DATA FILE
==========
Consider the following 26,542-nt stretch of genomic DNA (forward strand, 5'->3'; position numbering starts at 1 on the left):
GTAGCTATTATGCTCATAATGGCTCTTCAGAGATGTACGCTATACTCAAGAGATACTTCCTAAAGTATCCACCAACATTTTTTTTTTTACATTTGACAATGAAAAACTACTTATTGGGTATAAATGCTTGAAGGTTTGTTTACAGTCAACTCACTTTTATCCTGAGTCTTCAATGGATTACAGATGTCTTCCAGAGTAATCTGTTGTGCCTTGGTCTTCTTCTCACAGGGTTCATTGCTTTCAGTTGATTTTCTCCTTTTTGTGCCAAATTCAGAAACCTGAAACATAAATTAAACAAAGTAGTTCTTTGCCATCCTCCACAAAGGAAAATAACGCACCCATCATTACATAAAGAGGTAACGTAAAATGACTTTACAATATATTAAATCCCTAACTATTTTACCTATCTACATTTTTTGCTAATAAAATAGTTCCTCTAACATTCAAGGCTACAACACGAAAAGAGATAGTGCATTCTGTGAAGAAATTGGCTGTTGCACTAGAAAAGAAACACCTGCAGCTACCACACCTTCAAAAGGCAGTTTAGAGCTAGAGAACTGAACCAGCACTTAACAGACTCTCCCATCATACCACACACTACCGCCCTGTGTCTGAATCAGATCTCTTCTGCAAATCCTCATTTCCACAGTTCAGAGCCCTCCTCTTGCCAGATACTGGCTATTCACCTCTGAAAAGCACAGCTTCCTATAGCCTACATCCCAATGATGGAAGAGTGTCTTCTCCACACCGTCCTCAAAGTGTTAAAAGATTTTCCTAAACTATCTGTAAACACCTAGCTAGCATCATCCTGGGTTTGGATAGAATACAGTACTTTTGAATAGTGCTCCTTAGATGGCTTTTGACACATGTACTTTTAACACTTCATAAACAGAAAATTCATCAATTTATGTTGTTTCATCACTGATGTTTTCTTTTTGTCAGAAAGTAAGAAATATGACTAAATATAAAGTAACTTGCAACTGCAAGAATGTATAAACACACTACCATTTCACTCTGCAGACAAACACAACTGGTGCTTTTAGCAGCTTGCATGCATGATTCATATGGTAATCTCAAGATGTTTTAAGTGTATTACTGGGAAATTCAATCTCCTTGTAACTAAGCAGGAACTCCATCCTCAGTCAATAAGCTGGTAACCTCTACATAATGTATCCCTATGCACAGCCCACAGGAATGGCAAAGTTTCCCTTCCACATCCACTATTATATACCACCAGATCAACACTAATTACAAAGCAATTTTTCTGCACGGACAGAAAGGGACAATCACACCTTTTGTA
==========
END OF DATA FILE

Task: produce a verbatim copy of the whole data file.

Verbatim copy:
Consider the following 26,542-nt stretch of genomic DNA (forward strand, 5'->3'; position numbering starts at 1 on the left):
GTAGCTATTATGCTCATAATGGCTCTTCAGAGATGTACGCTATACTCAAGAGATACTTCCTAAAGTATCCACCAACATTTTTTTTTTTACATTTGACAATGAAAAACTACTTATTGGGTATAAATGCTTGAAGGTTTGTTTACAGTCAACTCACTTTTATCCTGAGTCTTCAATGGATTACAGATGTCTTCCAGAGTAATCTGTTGTGCCTTGGTCTTCTTCTCACAGGGTTCATTGCTTTCAGTTGATTTTCTCCTTTTTGTGCCAAATTCAGAAACCTGAAACATAAATTAAACAAAGTAGTTCTTTGCCATCCTCCACAAAGGAAAATAACGCACCCATCATTACATAAAGAGGTAACGTAAAATGACTTTACAATATATTAAATCCCTAACTATTTTACCTATCTACATTTTTTGCTAATAAAATAGTTCCTCTAACATTCAAGGCTACAACACGAAAAGAGATAGTGCATTCTGTGAAGAAATTGGCTGTTGCACTAGAAAAGAAACACCTGCAGCTACCACACCTTCAAAAGGCAGTTTAGAGCTAGAGAACTGAACCAGCACTTAACAGACTCTCCCATCATACCACACACTACCGCCCTGTGTCTGAATCAGATCTCTTCTGCAAATCCTCATTTCCACAGTTCAGAGCCCTCCTCTTGCCAGATACTGGCTATTCACCTCTGAAAAGCACAGCTTCCTATAGCCTACATCCCAATGATGGAAGAGTGTCTTCTCCACACCGTCCTCAAAGTGTTAAAAGATTTTCCTAAACTATCTGTAAACACCTAGCTAGCATCATCCTGGGTTTGGATAGAATACAGTACTTTTGAATAGTGCTCCTTAGATGGCTTTTGACACATGTACTTTTAACACTTCATAAACAGAAAATTCATCAATTTATGTTGTTTCATCACTGATGTTTTCTTTTTGTCAGAAAGTAAGAAATATGACTAAATATAAAGTAACTTGCAACTGCAAGAATGTATAAACACACTACCATTTCACTCTGCAGACAAACACAACTGGTGCTTTTAGCAGCTTGCATGCATGATTCATATGGTAATCTCAAGATGTTTTAAGTGTATTACTGGGAAATTCAATCTCCTTGTAACTAAGCAGGAACTCCATCCTCAGTCAATAAGCTGGTAACCTCTACATAATGTATCCCTATGCACAGCCCACAGGAATGGCAAAGTTTCCCTTCCACATCCACTATTATATACCACCAGATCAACACTAATTACAAAGCAATTTTTCTGCACGGACAGAAAGGGACAATCACACCTTTTGTA